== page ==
Pancreaticogastrostomy: A novel application after central pancreatectomy

Michael Goldstein, Jared Toman, John A. Chabot

Research output: Contribution to journalArticle

49 Citations (Scopus)

Abstract

Background Limited middle segment pancreatectomy, or central pancreatectomy, has been described for sparing normal pancreatic tissue during resection of benign neoplasms of the pancreatic neck. Anatomic reconstruction after central pancreatectomy has been reported in other series with creation of a Roux-en-Y loop of jejunum for a mucosa-to-mucosa pancreaticojejunostomy. Study design Hospital charts and outpatient records were reviewed for 12 consecutive patients undergoing central pancreatectomy from August 1999 to November 2002. Results We performed central pancreatectomy with pancreaticogastrostomy in 12 patients: 5 with serous cystadenomas, 6 with mucinous cystadenomas, and 1 with neuroendocrine tumor. All tumors were located in the body or neck of the pancreas, measuring a mean ± standard deviation (SD) of 2.5 ± 1.2 cm. Median postoperative hospital stay was 6.5 days (range 5 to 15 days). There were no intraoperative complications. Perioperative complications included two urinary tract infections and one readmission for acute pancreatitis. There were no pancreatic leaks or fistulas in this series. Two of the 12 patients experienced endocrine insufficiency with elevated glycosylated hemoglobin levels during outpatient followup. None of the 12 patients experienced exocrine insufficiency. Conclusions Central pancreatectomy with pancreaticogastrostomy reconstruction is safe and technically advantageous over Roux-en-Y pancreaticojejunostomy, and should be considered a safe reconstruction technique after central pancreatectomy for benign disease.

Original languageEnglish (US)
Pages (from-to)871-876
Number of pages6
JournalJournal of the American College of Surgeons
Volume198
Issue number6
DOIs
StatePublished - Jun 2004
Externally publishedYes

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Pancreatectomy
Pancreaticojejunostomy
Mucous Membrane
Outpatients
Roux-en-Y Anastomosis
Serous Cystadenoma
Mucinous Cystadenoma
Hospital Design and Construction
Neuroendocrine Tumors
Intraoperative Complications
Glycosylated Hemoglobin A
Jejunum
Urinary Tract Infections
Pancreatitis
Fistula
Pancreas
Length of Stay
Neoplasms

Keywords

  • central pancreatectomy
  • CP
  • pancreaticoduodenectomy
  • pancreaticogastrostomy
  • pancreaticojejunostomy
  • PD
  • PG
  • PJ

ASJC Scopus subject areas

  • Surgery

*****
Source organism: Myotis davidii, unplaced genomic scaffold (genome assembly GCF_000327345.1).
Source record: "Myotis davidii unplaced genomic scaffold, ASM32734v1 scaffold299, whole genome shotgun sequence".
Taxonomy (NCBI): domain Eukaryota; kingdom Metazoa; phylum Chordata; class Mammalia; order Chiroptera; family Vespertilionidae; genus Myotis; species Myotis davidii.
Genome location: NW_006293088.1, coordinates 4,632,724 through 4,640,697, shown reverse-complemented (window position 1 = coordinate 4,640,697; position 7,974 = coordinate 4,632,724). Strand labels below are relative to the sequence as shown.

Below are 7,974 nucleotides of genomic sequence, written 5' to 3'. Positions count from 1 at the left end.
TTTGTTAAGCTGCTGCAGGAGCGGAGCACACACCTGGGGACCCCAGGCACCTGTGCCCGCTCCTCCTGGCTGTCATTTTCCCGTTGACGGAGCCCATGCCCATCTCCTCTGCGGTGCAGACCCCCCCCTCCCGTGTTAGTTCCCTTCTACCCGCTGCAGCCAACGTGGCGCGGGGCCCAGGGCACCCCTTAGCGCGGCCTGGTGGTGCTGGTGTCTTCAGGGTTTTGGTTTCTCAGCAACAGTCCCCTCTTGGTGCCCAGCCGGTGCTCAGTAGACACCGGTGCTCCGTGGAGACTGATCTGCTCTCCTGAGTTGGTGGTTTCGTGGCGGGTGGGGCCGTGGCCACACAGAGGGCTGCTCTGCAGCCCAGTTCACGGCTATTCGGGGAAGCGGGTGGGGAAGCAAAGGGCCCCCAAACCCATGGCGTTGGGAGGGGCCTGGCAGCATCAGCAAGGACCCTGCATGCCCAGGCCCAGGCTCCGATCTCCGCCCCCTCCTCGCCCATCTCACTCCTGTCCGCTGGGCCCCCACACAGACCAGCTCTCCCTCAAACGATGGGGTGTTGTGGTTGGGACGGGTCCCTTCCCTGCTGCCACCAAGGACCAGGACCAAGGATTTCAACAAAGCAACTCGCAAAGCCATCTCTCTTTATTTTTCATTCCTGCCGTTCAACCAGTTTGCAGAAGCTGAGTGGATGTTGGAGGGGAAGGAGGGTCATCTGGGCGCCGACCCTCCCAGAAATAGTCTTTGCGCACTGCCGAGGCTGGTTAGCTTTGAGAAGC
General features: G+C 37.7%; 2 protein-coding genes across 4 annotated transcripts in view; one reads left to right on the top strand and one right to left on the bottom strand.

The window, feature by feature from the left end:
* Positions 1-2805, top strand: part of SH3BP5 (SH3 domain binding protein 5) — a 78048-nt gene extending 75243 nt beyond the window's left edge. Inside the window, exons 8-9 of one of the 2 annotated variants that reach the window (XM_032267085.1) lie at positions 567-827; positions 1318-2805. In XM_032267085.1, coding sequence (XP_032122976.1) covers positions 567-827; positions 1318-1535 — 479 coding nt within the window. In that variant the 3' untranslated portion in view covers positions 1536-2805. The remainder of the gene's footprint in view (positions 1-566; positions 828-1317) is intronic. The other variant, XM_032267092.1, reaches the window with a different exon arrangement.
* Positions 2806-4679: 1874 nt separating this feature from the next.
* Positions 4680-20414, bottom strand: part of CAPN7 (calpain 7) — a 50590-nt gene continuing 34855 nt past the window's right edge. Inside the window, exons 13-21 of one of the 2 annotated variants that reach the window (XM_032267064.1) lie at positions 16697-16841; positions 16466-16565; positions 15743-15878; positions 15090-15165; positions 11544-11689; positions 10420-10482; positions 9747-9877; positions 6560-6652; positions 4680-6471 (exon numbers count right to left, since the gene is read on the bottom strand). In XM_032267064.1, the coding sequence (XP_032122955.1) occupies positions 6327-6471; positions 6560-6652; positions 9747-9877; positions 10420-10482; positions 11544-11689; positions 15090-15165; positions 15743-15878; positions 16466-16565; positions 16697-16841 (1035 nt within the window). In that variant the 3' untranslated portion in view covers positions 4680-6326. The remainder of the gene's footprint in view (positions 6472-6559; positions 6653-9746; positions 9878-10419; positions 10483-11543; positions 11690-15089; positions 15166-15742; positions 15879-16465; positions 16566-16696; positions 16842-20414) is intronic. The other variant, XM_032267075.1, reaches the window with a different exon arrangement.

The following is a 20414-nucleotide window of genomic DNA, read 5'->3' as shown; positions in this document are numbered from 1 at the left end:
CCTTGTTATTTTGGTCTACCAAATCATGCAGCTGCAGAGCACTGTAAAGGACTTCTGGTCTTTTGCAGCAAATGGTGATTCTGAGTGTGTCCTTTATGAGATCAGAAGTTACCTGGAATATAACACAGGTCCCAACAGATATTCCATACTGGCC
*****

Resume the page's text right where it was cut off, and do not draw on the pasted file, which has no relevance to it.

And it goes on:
Cite this

Pancreaticogastrostomy : A novel application after central pancreatectomy. / Goldstein, Michael; Toman, Jared; Chabot, John A.

In: Journal of the American College of Surgeons, Vol. 198, No. 6, 06.2004, p. 871-876.

Research output: Contribution to journalArticle

Goldstein, Michael ; Toman, Jared ; Chabot, John A. / Pancreaticogastrostomy : A novel application after central pancreatectomy. In: Journal of the American College of Surgeons. 2004 ; Vol. 198, No. 6. pp. 871-876.
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abstract = "Background Limited middle segment pancreatectomy, or central pancreatectomy, has been described for sparing normal pancreatic tissue during resection of benign neoplasms of the pancreatic neck. Anatomic reconstruction after central pancreatectomy has been reported in other series with creation of a Roux-en-Y loop of jejunum for a mucosa-to-mucosa pancreaticojejunostomy. Study design Hospital charts and outpatient records were reviewed for 12 consecutive patients undergoing central pancreatectomy from August 1999 to November 2002. Results We performed central pancreatectomy with pancreaticogastrostomy in 12 patients: 5 with serous cystadenomas, 6 with mucinous cystadenomas, and 1 with neuroendocrine tumor. All tumors were located in the body or neck of the pancreas, measuring a mean ± standard deviation (SD) of 2.5 ± 1.2 cm. Median postoperative hospital stay was 6.5 days (range 5 to 15 days). There were no intraoperative complications. Perioperative complications included two urinary tract infections and one readmission for acute pancreatitis. There were no pancreatic leaks or fistulas in this series. Two of the 12 patients experienced endocrine insufficiency with elevated glycosylated hemoglobin levels during outpatient followup. None of the 12 patients experienced exocrine insufficiency. Conclusions Central pancreatectomy with pancreaticogastrostomy reconstruction is safe and technically advantageous over Roux-en-Y pancreaticojejunostomy, and should be considered a safe reconstruction technique after central pancreatectomy for benign disease.",
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